• Talk with a therapist with a background in cancer. Speaking with a therapist, who is unbiased and has experience with other cancer patients, can help couples express their emotions and confirm that the feelings they are experiencing are normal. Discussing all the emotions—fear, anger or grief—either together or separately gets them out in the open and also helps build useful coping tools.

Right relationships with people you love–a spouse, family or close friends – and enjoying things that you love doing together, are energizing. They have a restoring and renewing quality.

3. Mind Your Mind

What do you spend your time thinking about? It’s natural for people to ask “why me?” when faced with a serious illness. However, focusing on this question can get you stuck and frustrated. On the contrary, focusing your thoughts on things that bring you hope can make you feel empowered and revive your spirit.

We asked members of our Cancer Fighters community, all cancer survivors, to share words of encouragement that they find “uplifting to their spirit”. Here are five of their “Inspiring Quotes” to encourage you:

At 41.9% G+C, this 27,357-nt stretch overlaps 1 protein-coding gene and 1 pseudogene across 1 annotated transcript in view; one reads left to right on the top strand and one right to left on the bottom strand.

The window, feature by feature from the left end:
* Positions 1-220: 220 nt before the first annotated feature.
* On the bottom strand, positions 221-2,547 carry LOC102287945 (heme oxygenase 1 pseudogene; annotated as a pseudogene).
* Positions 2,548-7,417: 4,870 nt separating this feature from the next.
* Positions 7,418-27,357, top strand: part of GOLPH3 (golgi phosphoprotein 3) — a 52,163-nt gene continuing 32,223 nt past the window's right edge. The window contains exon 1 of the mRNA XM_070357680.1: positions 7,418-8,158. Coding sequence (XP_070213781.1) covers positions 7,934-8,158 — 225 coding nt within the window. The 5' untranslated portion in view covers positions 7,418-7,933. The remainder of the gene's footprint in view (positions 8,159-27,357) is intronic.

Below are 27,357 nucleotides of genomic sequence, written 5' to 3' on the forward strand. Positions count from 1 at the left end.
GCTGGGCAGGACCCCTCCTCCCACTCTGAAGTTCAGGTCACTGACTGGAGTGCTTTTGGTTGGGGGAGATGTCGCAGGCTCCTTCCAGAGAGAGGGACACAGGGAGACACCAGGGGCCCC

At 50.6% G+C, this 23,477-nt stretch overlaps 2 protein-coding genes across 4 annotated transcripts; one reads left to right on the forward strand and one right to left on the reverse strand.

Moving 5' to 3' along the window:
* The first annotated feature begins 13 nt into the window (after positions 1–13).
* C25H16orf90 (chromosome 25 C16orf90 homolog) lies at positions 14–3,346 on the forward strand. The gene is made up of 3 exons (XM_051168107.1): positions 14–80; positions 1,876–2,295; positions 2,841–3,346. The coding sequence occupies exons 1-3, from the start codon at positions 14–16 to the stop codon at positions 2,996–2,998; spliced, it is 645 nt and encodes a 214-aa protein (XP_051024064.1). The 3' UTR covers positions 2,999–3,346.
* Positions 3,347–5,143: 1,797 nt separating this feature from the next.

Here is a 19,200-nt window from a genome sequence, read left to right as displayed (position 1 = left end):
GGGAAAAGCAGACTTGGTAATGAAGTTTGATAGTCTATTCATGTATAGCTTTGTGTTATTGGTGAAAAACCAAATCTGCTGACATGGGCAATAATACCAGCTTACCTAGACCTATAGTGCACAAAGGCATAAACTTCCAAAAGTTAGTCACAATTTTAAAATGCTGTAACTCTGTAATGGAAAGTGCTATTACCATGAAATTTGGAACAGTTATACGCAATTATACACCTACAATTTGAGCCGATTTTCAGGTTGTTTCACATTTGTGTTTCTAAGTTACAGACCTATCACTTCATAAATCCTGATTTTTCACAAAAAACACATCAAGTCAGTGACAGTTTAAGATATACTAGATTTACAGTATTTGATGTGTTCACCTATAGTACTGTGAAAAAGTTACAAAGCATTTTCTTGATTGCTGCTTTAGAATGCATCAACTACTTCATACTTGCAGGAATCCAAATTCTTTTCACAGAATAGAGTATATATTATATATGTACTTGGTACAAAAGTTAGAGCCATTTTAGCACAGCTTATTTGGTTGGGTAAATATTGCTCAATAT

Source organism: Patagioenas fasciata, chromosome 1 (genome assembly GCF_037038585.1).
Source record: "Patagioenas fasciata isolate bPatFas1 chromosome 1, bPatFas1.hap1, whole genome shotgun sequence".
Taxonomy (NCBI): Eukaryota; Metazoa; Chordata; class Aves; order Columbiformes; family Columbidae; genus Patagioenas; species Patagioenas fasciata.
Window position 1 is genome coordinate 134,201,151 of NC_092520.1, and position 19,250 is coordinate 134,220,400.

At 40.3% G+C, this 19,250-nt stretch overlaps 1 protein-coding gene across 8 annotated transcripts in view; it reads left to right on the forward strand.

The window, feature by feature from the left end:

“Per Ardua.”  This Latin phrase means “through difficulties” and it is the McIntyre family motto. Shared by: Richard A. McIntyre, Hanover Township, Pennsylvania.

“God’s got the cancer, the cancer doesn’t have me!” Shared by: Viola Jones, Olathe, Kansas.

“We decide the first day of our cancer diagnosis whether we are going to be victims or survivors. We decide to muster up all our strength to fight to win. We decide to stay positive and not let cancer define us. We decide how we are going to handle each day. There are good days and bad days, but our attitudes determine each day… ” (Originally by: Ann, founder of www.lymphomaclub.com)  Shared by Stacy Foltz, Bristol, Wisconsin.